TRACK TB: Our Impact

{Photo Credit: Diana Tumuhairwe/MSH}Photo Credit: Diana Tumuhairwe/MSH

At six months pregnant, Angela Namatovu was excited. The pregnancy was going well, and she could not wait to give birth to her baby boy. Like any careful expectant mother, when she developed a cough, she knew that the right thing to do was seek medical attention. She went to a nearby local clinic in the Simbwe, Wakiso district in central Uganda, not thinking her symptom was anything serious. The health facility could not find anything wrong but still referred her to Mulago Hospital. There, she was asked for sputum samples and was also given medication for 10 days.

 {Photo credit: Tadeo Atuhura/MSH}Flora Mugisa receives incentives (porridge and milk) from the hospital team during a home visit.Photo credit: Tadeo Atuhura/MSH

As is the norm in the extended family support system in Uganda, Flora Mugisa helped care for her sister who was suffering from multidrug-resistant tuberculosis (MDR-TB). A year later, Flora also fell sick. She lost her appetite, grew thin, and complained of a heavy chest with severe pain. “I could not sleep at all,” said Mugisa, 70. “I would cough throughout the night. My grandson knew that I would die anytime.”

 {Photo credit: Diana Tumuhairwe/MSH}Musingire Annania (right) has successfully battled TB with the help of Paul Sebale (left), his community linkage facilitator.Photo credit: Diana Tumuhairwe/MSH

This is the story of Musingire Anania, a 45-year-old, small-scale laundromat owner from the slums of Mulago in Kampala District, Uganda, who has successfully battled tuberculosis (TB) through the dedicated efforts of his community linkage facilitator, Mr. Paul Sebale, and an example of how community linkages can help a TB patient at the brink of death to start and complete treatment and be fully cured.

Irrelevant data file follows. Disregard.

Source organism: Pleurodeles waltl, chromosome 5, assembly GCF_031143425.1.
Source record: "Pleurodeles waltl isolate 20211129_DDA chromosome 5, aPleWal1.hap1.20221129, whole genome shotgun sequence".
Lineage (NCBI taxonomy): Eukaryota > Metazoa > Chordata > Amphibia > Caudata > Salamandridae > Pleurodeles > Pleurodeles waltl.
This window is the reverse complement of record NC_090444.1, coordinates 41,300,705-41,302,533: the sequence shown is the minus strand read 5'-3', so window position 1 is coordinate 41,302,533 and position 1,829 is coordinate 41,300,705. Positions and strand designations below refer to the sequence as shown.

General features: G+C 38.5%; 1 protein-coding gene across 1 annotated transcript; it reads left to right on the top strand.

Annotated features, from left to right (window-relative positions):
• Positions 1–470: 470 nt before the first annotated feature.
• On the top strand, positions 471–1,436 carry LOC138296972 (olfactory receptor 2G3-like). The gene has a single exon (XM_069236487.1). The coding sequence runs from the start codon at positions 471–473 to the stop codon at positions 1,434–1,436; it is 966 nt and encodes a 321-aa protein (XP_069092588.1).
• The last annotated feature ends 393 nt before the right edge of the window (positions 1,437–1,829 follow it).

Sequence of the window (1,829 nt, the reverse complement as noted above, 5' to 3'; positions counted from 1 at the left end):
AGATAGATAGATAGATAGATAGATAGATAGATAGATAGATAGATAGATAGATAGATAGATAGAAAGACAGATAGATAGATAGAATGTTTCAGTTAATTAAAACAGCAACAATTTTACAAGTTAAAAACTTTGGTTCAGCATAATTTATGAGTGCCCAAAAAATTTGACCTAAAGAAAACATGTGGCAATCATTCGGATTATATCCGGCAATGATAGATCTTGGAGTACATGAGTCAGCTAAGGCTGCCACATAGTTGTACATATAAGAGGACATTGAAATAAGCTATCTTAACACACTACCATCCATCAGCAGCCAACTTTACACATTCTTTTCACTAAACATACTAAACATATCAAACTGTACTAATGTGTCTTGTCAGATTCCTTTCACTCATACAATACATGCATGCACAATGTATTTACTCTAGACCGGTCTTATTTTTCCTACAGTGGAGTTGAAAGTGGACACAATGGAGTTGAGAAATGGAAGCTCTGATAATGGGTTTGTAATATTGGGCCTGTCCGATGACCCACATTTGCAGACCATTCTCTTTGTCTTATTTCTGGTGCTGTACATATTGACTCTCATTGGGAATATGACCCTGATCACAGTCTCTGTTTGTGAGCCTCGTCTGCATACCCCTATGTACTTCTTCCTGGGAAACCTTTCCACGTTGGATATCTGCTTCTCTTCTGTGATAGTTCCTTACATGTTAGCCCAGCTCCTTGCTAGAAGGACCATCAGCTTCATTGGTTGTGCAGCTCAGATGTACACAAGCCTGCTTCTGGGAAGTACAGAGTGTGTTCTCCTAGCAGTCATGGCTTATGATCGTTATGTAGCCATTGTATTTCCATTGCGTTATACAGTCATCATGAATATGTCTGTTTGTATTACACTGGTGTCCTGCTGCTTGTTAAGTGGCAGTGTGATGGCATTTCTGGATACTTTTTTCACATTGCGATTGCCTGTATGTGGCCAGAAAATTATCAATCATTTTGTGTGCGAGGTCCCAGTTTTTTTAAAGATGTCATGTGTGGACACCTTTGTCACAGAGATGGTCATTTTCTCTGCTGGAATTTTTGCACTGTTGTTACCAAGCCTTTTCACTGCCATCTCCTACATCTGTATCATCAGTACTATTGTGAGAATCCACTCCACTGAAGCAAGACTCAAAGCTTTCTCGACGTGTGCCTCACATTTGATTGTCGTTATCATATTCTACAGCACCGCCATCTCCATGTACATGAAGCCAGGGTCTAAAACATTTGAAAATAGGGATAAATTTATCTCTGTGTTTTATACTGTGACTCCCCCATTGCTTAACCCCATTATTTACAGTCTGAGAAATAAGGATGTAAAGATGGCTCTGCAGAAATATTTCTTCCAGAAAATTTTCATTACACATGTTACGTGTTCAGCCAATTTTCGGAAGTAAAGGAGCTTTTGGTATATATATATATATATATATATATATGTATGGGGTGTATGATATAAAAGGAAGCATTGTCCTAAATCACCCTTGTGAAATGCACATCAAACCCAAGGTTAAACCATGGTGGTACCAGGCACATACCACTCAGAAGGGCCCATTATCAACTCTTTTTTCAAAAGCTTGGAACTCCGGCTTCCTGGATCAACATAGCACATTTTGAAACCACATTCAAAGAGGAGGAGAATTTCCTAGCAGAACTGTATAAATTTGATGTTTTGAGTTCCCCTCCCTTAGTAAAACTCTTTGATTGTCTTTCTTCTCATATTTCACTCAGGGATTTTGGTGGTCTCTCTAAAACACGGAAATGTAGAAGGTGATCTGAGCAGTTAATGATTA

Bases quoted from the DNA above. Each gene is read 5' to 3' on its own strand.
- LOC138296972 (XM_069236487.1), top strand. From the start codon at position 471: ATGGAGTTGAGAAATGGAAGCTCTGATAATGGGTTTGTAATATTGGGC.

{Photo credit:  Diana Sharone Tumuhairwe} MDR-TB patients receiving continuous health education at Lira hospital.Photo credit: Diana Sharone Tumuhairwe

Although the incidence of tuberculosis (TB) in Uganda is declining, multidrug resistant TB (MDR-TB), a strain of TB that cannot be treated with the two most powerful first-line medicines, is a growing concern. This is especially true in Uganda’s Lira district, a commercial hub in the Northern region.

 {Photo credit: Deus Lukoye/MSH.}Abraham Luutu after TB treatment.Photo credit: Deus Lukoye/MSH.

Tuberculosis (TB) is curable when detected and treated. But many people do not know they have TB. And patients who are diagnosed, often experience debilitating side effects from the medicine (such as nausea and loss of appetite) that lead to malnutrition, poor treatment adherence, and prolonged illness.

 {Photo credit: Rita Tumuhairwe/MSH.}Nile Breweries donated 36 cases of water to TRACK TB-supported hospitals. Purified water helps TB patients stay hydrated during treatment. Photo credit: Rita Tumuhairwe/MSH.

Nagayi Efrance became infected with tuberculosis (TB) in 2012. Although she attended local health facilities for treatment, the TB medicine did not heal her and often left her feeling nauseated and unable to eat. When Nagayi tried to take the TB medicine on an empty stomach, she felt even worse. Eventually, she stopped taking treatment and developed multidrug resistant TB (MDR-TB), a strain of TB that cannot be treated by first-line anti-TB medicines.

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